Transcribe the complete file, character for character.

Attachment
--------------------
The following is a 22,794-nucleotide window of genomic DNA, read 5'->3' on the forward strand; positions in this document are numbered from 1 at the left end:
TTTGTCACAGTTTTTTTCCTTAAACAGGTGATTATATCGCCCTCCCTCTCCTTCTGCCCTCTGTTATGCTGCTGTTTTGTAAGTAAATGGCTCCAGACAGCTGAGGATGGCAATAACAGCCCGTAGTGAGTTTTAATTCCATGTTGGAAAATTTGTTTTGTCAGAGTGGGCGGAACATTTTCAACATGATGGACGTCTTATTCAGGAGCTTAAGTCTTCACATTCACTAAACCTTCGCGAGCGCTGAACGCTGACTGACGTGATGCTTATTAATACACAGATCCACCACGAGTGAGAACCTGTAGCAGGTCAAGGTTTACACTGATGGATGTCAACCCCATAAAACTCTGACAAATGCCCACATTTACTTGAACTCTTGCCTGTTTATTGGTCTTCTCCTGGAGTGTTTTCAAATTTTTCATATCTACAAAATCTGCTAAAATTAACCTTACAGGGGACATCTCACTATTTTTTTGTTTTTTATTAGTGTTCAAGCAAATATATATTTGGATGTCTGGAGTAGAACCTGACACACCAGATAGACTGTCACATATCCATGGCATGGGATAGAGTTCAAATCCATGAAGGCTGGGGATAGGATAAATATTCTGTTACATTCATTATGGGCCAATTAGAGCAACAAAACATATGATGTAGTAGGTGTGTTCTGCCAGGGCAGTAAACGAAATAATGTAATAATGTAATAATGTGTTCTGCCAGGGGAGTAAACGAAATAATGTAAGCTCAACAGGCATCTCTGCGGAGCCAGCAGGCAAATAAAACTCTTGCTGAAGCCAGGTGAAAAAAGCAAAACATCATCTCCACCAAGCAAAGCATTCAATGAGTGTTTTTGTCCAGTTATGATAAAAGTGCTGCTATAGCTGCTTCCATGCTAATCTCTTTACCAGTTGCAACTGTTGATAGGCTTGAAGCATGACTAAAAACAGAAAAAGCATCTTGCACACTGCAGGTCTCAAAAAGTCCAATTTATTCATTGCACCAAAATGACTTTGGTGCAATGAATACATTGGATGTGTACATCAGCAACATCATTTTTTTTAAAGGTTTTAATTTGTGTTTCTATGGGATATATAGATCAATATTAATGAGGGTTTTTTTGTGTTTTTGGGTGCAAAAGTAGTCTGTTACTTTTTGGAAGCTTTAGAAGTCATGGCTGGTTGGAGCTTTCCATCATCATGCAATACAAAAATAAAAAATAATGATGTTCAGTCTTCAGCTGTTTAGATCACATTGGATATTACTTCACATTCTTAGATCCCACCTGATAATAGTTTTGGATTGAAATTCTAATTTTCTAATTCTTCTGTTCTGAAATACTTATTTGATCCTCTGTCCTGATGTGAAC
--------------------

The following is a 22,794-nucleotide window of genomic DNA, read 5'->3' on the forward strand; positions in this document are numbered from 1 at the left end:
TTTGTCACAGTTTTTTTCCTTAAACAGGTGATTATATCGCCCTCCCTCTCCTTCTGCCCTCTGTTATGCTGCTGTTTTGTAAGTAAATGGCTCCAGACAGCTGAGGATGGCAATAACAGCCCGTAGTGAGTTTTAATTCCATGTTGGAAAATTTGTTTTGTCAGAGTGGGCGGAACATTTTCAACATGATGGACGTCTTATTCAGGAGCTTAAGTCTTCACATTCACTAAACCTTCGCGAGCGCTGAACGCTGACTGACGTGATGCTTATTAATACACAGATCCACCACGAGTGAGAACCTGTAGCAGGTCAAGGTTTACACTGATGGATGTCAACCCCATAAAACTCTGACAAATGCCCACATTTACTTGAACTCTTGCCTGTTTATTGGTCTTCTCCTGGAGTGTTTTCAAATTTTTCATATCTACAAAATCTGCTAAAATTAACCTTACAGGGGACATCTCACTATTTTTTTGTTTTTTATTAGTGTTCAAGCAAATATATATTTGGATGTCTGGAGTAGAACCTGACACACCAGATAGACTGTCACATATCCATGGCATGGGATAGAGTTCAAATCCATGAAGGCTGGGGATAGGATAAATATTCTGTTACATTCATTATGGGCCAATTAGAGCAACAAAACATATGATGTAGTAGGTGTGTTCTGCCAGGGCAGTAAACGAAATAATGTAATAATGTAATAATGTGTTCTGCCAGGGGAGTAAACGAAATAATGTAAGCTCAACAGGCATCTCTGCGGAGCCAGCAGGCAAATAAAACTCTTGCTGAAGCCAGGTGAAAAAAGCAAAACATCATCTCCACCAAGCAAAGCATTCAATGAGTGTTTTTGTCCAGTTATGATAAAAGTGCTGCTATAGCTGCTTCCATGCTAATCTCTTTACCAGTTGCAACTGTTGATAGGCTTGAAGCATGACTAAAAACAGAAAAAGCATCTTGCACACTGCAGGTCTCAAAAAGTCCAATTTATTCATTGCACCAAAATGACTTTGGTGCAATGAATACATTGGATGTGTACATCAGCAACATCATTTTTTTTAAAGGTTTTAATTTGTGTTTCTATGGGATATATAGATCAATATTAATGAGGGTTTTTTTGTGTTTTTGGGTGCAAAAGTAGTCTGTTACTTTTTGGAAGCTTTAGAAGTCATGGCTGGTTGGAGCTTTCCATCATCATGCAATACAAAAATAAAAAATAATGATGTTCAGTCTTCAGCTGTTTAGATCACATTGGATATTACTTCACATTCTTAGATCCCACCTGATAATAGTTTTGGATTGAAATTCTAATTTTCTAATTCTTCTGTTCTGAAATACTTATTTGATCCTCTGTCCTGATGTGAAC